UN report urges states to stop criminalizing drug users

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A report from the Office of the United Nations High Commissioner for Human Rights (OHCHR) calls for abandoning punitive measures to tackle the global drug problem in favor of policies based on human rights and public health , believing that the disproportionate use of criminal sanctions is harmful.

The report urges states to develop effective drug policies, including considering decriminalization of drug possession for personal use.

“If designed and implemented effectively, decriminalization can be a powerful instrument to ensure that the rights of people who use drugs are protected,” the report says.

“Laws, policies and practices implemented to combat drug use must not have the effect of exacerbating human suffering. The drug problem remains a serious concern, but treating drug users like criminals is not the solution,” said Volker Türk, UN High Commissioner for Human Rights.

“States should move away from the current dominant orientation towards prohibition, repression and punishment, and instead adopt laws, policies and practices rooted in human rights and aimed at harm reduction” .

The report by the United Nations Human Rights Office, commissioned by the United Nations Human Rights Council, finds that the disproportionate use of criminal sanctions discourages people who use drugs from seeking treatment and fuels the stigmatization and social exclusion.

According to the latest available statistics from the World Drug Report 2023, people who use drugs are disproportionately affected by blood-borne viruses, with almost 660,000 people dying each year from drug-related causes, and 10% of all new HIV infections globally in 2021 were among people who inject drugs.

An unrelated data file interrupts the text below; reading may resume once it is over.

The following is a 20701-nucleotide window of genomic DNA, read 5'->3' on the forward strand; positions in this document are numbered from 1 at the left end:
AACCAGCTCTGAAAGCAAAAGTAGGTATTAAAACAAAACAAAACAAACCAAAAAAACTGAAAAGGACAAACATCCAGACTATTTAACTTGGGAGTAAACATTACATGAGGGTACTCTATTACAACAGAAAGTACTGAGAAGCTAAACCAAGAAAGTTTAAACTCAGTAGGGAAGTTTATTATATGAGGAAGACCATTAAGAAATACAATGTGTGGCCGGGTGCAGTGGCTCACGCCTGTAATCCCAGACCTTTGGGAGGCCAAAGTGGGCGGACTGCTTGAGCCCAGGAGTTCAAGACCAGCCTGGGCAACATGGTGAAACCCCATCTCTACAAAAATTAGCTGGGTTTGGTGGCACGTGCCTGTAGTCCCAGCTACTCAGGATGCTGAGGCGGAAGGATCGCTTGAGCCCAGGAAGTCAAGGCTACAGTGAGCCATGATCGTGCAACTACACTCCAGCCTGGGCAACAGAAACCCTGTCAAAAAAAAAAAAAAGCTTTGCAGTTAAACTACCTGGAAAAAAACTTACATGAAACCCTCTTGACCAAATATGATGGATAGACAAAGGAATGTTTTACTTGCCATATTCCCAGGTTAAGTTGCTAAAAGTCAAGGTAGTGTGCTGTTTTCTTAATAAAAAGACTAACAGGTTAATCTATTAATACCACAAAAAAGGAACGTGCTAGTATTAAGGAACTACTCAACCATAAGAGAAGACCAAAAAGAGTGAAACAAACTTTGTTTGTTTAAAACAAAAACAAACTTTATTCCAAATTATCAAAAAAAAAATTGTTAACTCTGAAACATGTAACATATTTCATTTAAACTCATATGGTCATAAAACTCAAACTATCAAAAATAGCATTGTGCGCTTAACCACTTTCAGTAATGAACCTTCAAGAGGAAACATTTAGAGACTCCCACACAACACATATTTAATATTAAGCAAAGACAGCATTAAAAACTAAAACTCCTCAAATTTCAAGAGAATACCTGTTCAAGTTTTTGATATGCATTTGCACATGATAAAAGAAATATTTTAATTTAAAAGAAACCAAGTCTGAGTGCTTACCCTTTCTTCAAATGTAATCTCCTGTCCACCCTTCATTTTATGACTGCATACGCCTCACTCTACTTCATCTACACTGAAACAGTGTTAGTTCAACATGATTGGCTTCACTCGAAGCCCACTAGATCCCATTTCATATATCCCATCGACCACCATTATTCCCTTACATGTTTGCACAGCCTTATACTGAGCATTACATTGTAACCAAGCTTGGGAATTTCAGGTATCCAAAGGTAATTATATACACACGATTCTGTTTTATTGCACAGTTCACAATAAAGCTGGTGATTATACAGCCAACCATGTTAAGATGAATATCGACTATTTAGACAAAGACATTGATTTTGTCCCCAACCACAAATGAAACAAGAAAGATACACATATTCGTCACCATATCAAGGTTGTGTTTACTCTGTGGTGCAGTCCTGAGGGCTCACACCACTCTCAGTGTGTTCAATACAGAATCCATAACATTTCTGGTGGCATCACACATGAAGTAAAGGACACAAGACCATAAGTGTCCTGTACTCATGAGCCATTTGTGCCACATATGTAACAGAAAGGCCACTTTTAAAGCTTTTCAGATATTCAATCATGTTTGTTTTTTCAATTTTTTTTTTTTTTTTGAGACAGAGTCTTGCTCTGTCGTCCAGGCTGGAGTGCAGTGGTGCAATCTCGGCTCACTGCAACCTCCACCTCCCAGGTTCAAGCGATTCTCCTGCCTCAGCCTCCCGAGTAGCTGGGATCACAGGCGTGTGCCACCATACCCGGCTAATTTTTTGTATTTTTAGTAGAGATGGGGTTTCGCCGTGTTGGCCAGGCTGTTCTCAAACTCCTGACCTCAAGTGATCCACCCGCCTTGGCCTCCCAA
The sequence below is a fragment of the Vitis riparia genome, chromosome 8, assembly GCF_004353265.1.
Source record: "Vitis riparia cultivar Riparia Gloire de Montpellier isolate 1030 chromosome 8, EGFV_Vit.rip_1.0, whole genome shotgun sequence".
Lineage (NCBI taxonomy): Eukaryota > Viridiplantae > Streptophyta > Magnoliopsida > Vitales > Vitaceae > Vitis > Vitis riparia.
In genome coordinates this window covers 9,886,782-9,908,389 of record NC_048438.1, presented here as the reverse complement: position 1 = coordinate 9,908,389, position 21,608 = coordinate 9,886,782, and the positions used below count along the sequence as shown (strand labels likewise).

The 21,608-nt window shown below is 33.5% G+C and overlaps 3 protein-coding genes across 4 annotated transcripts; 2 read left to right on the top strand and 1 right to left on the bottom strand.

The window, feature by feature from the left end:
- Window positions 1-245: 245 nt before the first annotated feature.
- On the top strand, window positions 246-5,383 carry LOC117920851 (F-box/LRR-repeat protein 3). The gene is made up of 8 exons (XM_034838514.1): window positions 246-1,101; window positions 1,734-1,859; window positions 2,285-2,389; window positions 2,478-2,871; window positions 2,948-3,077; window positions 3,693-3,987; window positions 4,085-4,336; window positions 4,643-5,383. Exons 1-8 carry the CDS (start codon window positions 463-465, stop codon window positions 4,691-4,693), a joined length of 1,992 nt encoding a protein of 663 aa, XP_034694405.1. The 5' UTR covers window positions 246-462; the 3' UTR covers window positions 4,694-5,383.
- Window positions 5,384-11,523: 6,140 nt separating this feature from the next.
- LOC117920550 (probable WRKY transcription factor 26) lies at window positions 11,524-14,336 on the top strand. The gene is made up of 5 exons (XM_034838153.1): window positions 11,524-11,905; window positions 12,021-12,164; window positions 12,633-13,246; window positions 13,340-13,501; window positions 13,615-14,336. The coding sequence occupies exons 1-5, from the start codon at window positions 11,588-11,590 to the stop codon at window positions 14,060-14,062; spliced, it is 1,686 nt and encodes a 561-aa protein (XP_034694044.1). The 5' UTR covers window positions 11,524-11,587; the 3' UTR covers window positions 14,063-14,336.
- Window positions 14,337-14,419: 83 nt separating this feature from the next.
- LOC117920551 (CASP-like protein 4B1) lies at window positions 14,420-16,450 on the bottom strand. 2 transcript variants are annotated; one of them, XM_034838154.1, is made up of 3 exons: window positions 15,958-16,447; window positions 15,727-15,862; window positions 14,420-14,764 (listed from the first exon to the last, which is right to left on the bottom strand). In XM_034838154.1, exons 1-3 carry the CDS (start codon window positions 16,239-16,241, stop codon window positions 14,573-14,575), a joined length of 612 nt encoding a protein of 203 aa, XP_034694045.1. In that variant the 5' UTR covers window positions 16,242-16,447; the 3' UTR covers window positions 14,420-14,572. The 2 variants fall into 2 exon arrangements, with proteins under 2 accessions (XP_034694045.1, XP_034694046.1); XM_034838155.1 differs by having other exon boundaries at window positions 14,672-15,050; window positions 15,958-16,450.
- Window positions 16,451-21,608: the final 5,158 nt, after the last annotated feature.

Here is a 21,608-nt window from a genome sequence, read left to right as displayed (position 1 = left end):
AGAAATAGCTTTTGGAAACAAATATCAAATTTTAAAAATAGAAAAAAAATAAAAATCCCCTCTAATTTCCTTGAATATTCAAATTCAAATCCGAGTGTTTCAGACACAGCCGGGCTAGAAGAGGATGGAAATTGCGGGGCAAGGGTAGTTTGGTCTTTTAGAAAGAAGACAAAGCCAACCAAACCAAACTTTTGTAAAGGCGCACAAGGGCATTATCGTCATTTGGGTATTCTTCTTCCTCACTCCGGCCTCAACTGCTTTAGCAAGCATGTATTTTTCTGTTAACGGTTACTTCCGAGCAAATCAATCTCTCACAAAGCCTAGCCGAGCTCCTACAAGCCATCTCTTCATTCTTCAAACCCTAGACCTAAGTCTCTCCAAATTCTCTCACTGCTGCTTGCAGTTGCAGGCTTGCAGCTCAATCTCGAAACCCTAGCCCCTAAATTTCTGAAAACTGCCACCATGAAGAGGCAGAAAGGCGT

The harmful effects of these policies are profound and far-reaching, according to the report. The militarization of law enforcement in the “war on drugs” contributes to serious human rights violations, including extrajudicial killings. The disproportionate use of criminal sanctions contributes significantly to prison overcrowding.

The report highlights that the effects of these policies are most severe for people of African origin, women, indigenous peoples and young people from poor backgrounds.

“Current drug policies have the greatest impact on the poorest and most vulnerable people,” emphasizes Turk.

The use of the death penalty for drug-related convictions has also increased around the world, contrary to international human rights standards. The number of people executed for drug offenses more than doubled in 2022 compared to 2021, accounting for 37% of all recorded executions worldwide, the report said.

“The current excessive emphasis on coercion and control in the fight against drugs is fueling increased human rights violations despite mounting evidence that decades of criminalization and the so-called war on drugs have neither protected people’s well-being nor deterred drug-related crimes,” said Mr. Türk.

The report shows that a growing number of countries in all regions are adopting policies and practices that decriminalize drug use and treat it as a public health and human rights problem, and are applying evidence-based approaches. evidence-based, gender-sensitive and risk-reducing.

The High Commissioner called on States to take advantage of this positive trend.

A group of United Nations representatives and human rights experts already called for an end to the “global war on drugs” last June.

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